Good debt is a type of OPM. The downside to debt is that you can generally only borrow a certain percentage of an asset’s purchase price. In keeping with our real estate example from my previous post on good debt, that is generally around 70 to 80 percent of the purchase price.

Because of this, you have two choices when you find a worthy investment: use your own money or use other people’s money. Provided you structure the deal well, the more you can use other people’s money, the higher your return will be.

Many people think it’s a fantasy world that people would just give you money to invest, but that couldn’t be further from the truth. The reality is that most people don’t have time to find good deals. Instead, they rely on people with the proper financial education, skill set, and drive to bring deals to them.

My real estate advisor, Ken McElroy, has perfected using OPM. His company, MC Companies, buys apartment buildings. He does all the hard work of finding deals, doing the due diligence, negotiating with owners and lenders, and handling management. In return, people line up hoping to invest their money with him.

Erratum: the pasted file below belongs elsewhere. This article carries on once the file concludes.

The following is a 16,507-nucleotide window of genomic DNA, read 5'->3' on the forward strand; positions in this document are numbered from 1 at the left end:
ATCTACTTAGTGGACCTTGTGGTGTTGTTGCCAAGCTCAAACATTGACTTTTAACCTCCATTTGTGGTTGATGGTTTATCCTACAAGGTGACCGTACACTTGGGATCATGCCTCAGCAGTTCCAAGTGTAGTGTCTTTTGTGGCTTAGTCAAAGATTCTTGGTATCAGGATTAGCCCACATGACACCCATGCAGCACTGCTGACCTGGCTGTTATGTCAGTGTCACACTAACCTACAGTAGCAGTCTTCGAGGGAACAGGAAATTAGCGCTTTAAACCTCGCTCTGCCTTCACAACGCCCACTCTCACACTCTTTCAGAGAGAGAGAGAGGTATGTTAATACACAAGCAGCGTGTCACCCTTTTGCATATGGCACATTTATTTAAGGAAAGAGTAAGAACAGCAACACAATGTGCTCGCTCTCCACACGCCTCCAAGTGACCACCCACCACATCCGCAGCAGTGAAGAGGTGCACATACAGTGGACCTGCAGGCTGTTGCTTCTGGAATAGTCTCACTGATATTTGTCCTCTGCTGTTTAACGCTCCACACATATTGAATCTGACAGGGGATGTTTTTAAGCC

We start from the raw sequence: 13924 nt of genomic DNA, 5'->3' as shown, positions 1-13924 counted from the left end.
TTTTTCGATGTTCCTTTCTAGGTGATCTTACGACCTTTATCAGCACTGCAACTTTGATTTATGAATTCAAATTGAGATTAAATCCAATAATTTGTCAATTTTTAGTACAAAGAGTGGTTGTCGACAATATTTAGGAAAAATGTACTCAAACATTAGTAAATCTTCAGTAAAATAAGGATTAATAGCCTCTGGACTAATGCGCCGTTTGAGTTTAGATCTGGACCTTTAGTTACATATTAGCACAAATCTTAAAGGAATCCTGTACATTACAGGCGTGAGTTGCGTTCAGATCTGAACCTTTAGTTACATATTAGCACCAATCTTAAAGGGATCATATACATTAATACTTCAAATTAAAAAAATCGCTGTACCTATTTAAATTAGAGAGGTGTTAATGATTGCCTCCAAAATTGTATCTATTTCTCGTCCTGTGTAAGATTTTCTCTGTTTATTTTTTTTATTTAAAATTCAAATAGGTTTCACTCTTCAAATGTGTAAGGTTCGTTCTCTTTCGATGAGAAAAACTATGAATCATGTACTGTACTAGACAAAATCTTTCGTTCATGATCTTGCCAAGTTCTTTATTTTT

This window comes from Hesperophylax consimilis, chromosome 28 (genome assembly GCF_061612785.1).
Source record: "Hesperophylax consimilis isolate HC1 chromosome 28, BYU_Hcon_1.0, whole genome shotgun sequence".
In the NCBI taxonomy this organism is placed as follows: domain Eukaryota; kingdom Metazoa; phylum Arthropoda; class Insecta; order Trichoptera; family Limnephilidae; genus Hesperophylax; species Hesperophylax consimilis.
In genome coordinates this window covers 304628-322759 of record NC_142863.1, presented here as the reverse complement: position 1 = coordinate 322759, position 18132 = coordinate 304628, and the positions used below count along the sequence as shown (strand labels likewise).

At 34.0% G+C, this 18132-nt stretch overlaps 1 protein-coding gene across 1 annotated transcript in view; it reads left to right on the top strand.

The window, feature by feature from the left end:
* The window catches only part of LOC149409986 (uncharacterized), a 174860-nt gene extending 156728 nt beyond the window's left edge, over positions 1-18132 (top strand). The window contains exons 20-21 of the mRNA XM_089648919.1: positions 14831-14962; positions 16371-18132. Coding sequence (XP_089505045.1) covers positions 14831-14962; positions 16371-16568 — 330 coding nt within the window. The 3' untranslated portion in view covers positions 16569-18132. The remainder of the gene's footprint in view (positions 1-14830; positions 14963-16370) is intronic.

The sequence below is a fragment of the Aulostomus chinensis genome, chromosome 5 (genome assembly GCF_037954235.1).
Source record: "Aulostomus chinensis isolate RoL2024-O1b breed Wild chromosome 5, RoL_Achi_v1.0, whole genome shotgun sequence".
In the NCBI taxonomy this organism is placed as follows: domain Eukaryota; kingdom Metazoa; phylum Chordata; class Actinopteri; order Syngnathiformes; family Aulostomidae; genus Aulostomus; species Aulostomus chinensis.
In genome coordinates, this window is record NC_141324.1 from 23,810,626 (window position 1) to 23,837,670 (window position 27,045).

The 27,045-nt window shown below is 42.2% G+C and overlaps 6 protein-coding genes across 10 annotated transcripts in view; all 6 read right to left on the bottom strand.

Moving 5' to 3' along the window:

Today, Ken does big deals that require a certain type of investor. Not just anyone can invest with Ken. But he started with small deals, like the ones I’m writing about today and worked his way up to big deals.

How to use debt to buy real estate and create wealth

Here’s an example from real estate on how the rich use good debt as money to create wealth.

Using the bank to leverage my investments, I can leverage my money. Using simple math, let’s assume I have $100,000 and am looking to invest it in a $100,000 property that rents for around $800 per month. You can find many properties like this if you look diligently.

I could use all my money to purchase one property for $100,000, or I could use good debt to buy five $100,000 properties.

The bank would lend me $80,000 for each property and I would divide my $100,000 into five $20,000 down payments.

At 5 percent interest, the payment on the loans would be around $500, including taxes and insurance. So, my cash flow on each property would be $300 a month ($800 in rent – $500 in debt payment = $300 per month) for a total of $1,500 ($300 x 5 = $1,500) per month—an 18 percent annual return.

How to use debt even more to your advantage with OPM

Now, here’s an example of why using good debt, coupled with OPM, is an even more powerful investment tool for the rich.

Using OPM, I can increase my return and secure even more assets. Let’s say that instead of having to put down 20 percent on five properties, I can use my $100,000 to put down 5 percent on 20 properties. I can do this by finding 20 great deals and lining up investors to invest in them.

Here’s how the math works out.